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Shockingly Good Protection: Understanding Industrial Transients

Electrical transients, or transient voltages, are exactly what they sound like: Short, sudden energy disturbances that may occur within an electrical system when an incident triggers storage elements (such as inductors and capacitors) to release pent-up electrical energy. Lightning strikes are one type of transient incident, but more often it not so dramatic. Arcing, the switching of circuit breakers, relay or motor activation, or simple electrostatic discharge can all generate transients within a product.

My first foray into the world of electromagnetic compatibility (EMC) involved designing a transient protection solution for a RS-485 duplex communication circuit. This experience over 15 years ago served as more than just an introduction to the complex world of EMC. It also instilled a lasting respect for the intricacies and nuances of working with electrical transients, especially the importance of circuit protection. Just because these voltages are transient doesn’t mean they can’t do a lot of damage—both to sensitive equipment, and to yourself. Transients are dangerous entities with the potential to shock or kill. That’s why you need Shockingly Good Protection!

In this blog mini-series on electrical transients, I have four aims:

  1. Demonstrate the importance of circuit protection.
  2. Demystify the various transient standards.
  3. Dive briefly into some theory.
  4. Provide examples of circuits I have personally developed for industrial communication ports using these skills and knowledge.

Throughout this mini-series I will focus on the IEC 61000-4-x transients. This initial post will introduce each type and explain their differences. Later posts will build upon that understanding as we learn how to protect against each of these transients.

Introduction to IEC 61000-4-x Transients

The IEC61000-4-x transient standards exist to guide us in the complex world of industrial transient immunity. Industrial systems demand high levels of EMC immunity to operate in harsh conditions where high noise levels, surges, and transient voltages are commonplace. Thus, meeting these requirements is not just a matter of regulatory compliance; it's a crucial step towards ensuring that your products can withstand the rigors of industrial environments.

We'll begin with three key transients defined by the IEC61000-4-x standards: electrostatic discharge (ESD), electrical fast transients (EFT), and surges. Each of these transients has unique characteristics, with surge being particularly destructive due to its higher energy levels comparted to ESD and EFT. Let's examine these transients side by side, focusing on the speed and energy associated with each one.


Comparison of the Transient Pulses

Transient Type

Electrostatic Discharge (ESD)

Electrical Fast Transients (EFT)


IEC Standard

IEC 61000-4-2

IEC 61000-4-4

IEC 61000-4-5


Sudden transfer of electrostatic charge between bodies at different potentials. Extremely fast with a pulse width of >60 ns

Switching of inductive or capacitive loads. A single EFT pulse is comparable to an ESD pulse. Note that EFT pulses occur in bursts during testing, with energy levels up to 100s of milli-Joules.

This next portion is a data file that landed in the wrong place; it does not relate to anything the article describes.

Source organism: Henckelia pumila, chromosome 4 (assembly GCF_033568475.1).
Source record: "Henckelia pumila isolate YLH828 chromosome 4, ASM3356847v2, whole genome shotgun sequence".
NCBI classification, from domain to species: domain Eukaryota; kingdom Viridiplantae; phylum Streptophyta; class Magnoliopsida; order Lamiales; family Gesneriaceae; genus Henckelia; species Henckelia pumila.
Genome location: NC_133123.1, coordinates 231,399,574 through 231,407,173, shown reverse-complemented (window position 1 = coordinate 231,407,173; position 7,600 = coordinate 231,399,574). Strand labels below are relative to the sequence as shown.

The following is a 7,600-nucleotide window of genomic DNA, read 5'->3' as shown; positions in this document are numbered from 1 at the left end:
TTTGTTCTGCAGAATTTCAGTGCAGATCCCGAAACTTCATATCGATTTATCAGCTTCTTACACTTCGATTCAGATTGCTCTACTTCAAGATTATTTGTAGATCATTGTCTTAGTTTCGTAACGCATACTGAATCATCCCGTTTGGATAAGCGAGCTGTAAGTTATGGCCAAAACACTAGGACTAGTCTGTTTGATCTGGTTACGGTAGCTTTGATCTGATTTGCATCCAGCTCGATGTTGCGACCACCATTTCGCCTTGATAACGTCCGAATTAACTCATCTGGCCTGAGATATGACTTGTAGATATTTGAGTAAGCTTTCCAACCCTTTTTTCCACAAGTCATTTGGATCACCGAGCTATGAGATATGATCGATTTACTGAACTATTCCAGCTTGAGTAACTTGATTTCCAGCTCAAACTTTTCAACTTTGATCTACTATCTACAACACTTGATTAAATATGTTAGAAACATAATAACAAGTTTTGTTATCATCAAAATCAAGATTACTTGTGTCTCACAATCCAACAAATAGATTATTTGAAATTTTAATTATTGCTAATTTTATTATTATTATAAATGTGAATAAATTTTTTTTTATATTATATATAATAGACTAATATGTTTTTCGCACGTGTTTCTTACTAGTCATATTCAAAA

Energy spikes caused by lightning strikes or power system switching. Surge energy can be many orders of magnitude larger than that of ESD or EFT. 

Rise Time

0.8 ns

5 ns

1.5 us


1-10 mJ

4 mJ

10-80 J

As you can see above, ESD and EFT pulses are similar in speed, which means they can often be mitigated with similar techniques. However, the surge pulse is very different. The rise time is 1.2 µs, a lot slower than that of the ESD or EFT single pulse, but don’t let that fool you! With a pulse width of 50 µs, a surge can inflict 10 to 80 Joules of energy depending on the voltage level. This is considerably higher than that of the ESD or EFT pulse. Therefore, surges require more complex protection solutions to mitigate the higher energy inflicted on the system.

Why Circuit Protection is a MUST for Industrial Environments

Hopefully it’s clear by now that these transients, especially surges, can blast your circuit with a lot of unwanted energy—but what does that look like in the real world? Why is circuit protection so important in the industrial environment?

Consider a bus transceiver like RS-485 or CAN-FD. That’s where I started! These transceivers may have cables running out into the real world, sometimes spanning the entire length of a factory floor. Transients can run rampant in industrial environments such as this, and that unwanted energy can couple onto a cable, travel its length, and damage the transceiver device. Even the installation process can trigger electrostatic discharge (ESD) events and damage communication ports. Therefore, circuit protection is crucial to ensure reliable operation and safeguard sensitive equipment.

If you still don’t believe me, see Figure 1 below. This is what happened when I subjected a 4kV surge pulse to the differential lines CANH and CANL of a CAN transceiver with no surge protection. The result was significant damage, so bad that the moulding compound was blown off the device!

 Surge pulse

Figure 1. Result of a 4 kV surge pulse applied to CAN transceiver bus pins


What’s Next in the Transients Mini-Series

In this post, we've built a better understanding about the types of electrical transients and why they matter for your product. Next, we’ll explore ways of protecting electronic circuits against these harmful energy pulses to ensure your product’s reliability in an industrial environment. We’ve got a lot of ground to cover, so I’ll be churning out new blog posts a bit faster than usual. Be sure to check back in two weeks’ time for the next installment, Shockingly Good Protection: Designing Circuit Protection!